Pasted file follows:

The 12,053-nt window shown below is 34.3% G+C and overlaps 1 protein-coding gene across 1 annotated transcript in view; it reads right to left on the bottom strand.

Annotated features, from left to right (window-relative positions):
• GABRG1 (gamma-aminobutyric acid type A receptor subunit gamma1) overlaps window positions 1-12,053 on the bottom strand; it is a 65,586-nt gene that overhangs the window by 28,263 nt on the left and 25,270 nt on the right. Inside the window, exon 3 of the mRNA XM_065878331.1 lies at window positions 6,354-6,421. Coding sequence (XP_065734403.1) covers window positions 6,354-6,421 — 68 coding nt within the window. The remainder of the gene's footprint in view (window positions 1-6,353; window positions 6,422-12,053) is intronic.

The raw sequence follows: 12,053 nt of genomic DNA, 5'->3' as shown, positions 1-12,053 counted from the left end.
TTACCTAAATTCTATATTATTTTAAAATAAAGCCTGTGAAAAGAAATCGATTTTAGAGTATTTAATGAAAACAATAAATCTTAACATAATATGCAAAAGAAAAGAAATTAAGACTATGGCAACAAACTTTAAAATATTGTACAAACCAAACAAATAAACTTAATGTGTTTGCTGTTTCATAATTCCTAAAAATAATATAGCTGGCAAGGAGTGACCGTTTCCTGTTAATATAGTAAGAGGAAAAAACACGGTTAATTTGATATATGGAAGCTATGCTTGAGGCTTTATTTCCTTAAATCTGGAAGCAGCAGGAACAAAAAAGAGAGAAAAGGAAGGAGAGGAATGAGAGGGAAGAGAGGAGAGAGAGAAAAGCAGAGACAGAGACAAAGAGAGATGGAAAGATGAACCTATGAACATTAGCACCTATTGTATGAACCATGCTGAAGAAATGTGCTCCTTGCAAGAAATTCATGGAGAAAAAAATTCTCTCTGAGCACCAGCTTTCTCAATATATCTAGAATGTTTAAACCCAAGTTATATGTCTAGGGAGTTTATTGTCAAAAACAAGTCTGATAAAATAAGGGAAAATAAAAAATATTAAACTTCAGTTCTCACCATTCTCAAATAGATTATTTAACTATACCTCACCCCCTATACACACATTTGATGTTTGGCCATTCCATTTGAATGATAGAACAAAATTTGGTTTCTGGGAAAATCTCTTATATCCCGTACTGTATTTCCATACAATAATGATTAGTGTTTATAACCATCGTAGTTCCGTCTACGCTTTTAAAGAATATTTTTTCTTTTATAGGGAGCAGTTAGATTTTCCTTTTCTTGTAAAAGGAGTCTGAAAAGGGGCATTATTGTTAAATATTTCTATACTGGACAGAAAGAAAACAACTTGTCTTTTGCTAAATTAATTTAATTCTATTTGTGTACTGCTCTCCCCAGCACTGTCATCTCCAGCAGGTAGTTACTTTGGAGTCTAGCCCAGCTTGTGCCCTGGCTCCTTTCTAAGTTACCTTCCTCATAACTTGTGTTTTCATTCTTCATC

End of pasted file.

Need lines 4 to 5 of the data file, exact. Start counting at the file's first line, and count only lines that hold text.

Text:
The raw sequence follows: 12,053 nt of genomic DNA, 5'->3' as shown, positions 1-12,053 counted from the left end.
TTACCTAAATTCTATATTATTTTAAAATAAAGCCTGTGAAAAGAAATCGATTTTAGAGTATTTAATGAAAACAATAAATCTTAACATAATATGCAAAAGAAAAGAAATTAAGACTATGGCAACAAACTTTAAAATATTGTACAAACCAAACAAATAAACTTAATGTGTTTGCTGTTTCATAATTCCTAAAAATAATATAGCTGGCAAGGAGTGACCGTTTCCTGTTAATATAGTAAGAGGAAAAAACACGGTTAATTTGATATATGGAAGCTATGCTTGAGGCTTTATTTCCTTAAATCTGGAAGCAGCAGGAACAAAAAAGAGAGAAAAGGAAGGAGAGGAATGAGAGGGAAGAGAGGAGAGAGAGAAAAGCAGAGACAGAGACAAAGAGAGATGGAAAGATGAACCTATGAACATTAGCACCTATTGTATGAACCATGCTGAAGAAATGTGCTCCTTGCAAGAAATTCATGGAGAAAAAAATTCTCTCTGAGCACCAGCTTTCTCAATATATCTAGAATGTTTAAACCCAAGTTATATGTCTAGGGAGTTTATTGTCAAAAACAAGTCTGATAAAATAAGGGAAAATAAAAAATATTAAACTTCAGTTCTCACCATTCTCAAATAGATTATTTAACTATACCTCACCCCCTATACACACATTTGATGTTTGGCCATTCCATTTGAATGATAGAACAAAATTTGGTTTCTGGGAAAATCTCTTATATCCCGTACTGTATTTCCATACAATAATGATTAGTGTTTATAACCATCGTAGTTCCGTCTACGCTTTTAAAGAATATTTTTTCTTTTATAGGGAGCAGTTAGATTTTCCTTTTCTTGTAAAAGGAGTCTGAAAAGGGGCATTATTGTTAAATATTTCTATACTGGACAGAAAGAAAACAACTTGTCTTTTGCTAAATTAATTTAATTCTATTTGTGTACTGCTCTCCCCAGCACTGTCATCTCCAGCAGGTAGTTACTTTGGAGTCTAGCCCAGCTTGTGCCCTGGCTCCTTTCTAAGTTACCTTCCTCATAACTTGTGTTTTCATTCTTCATC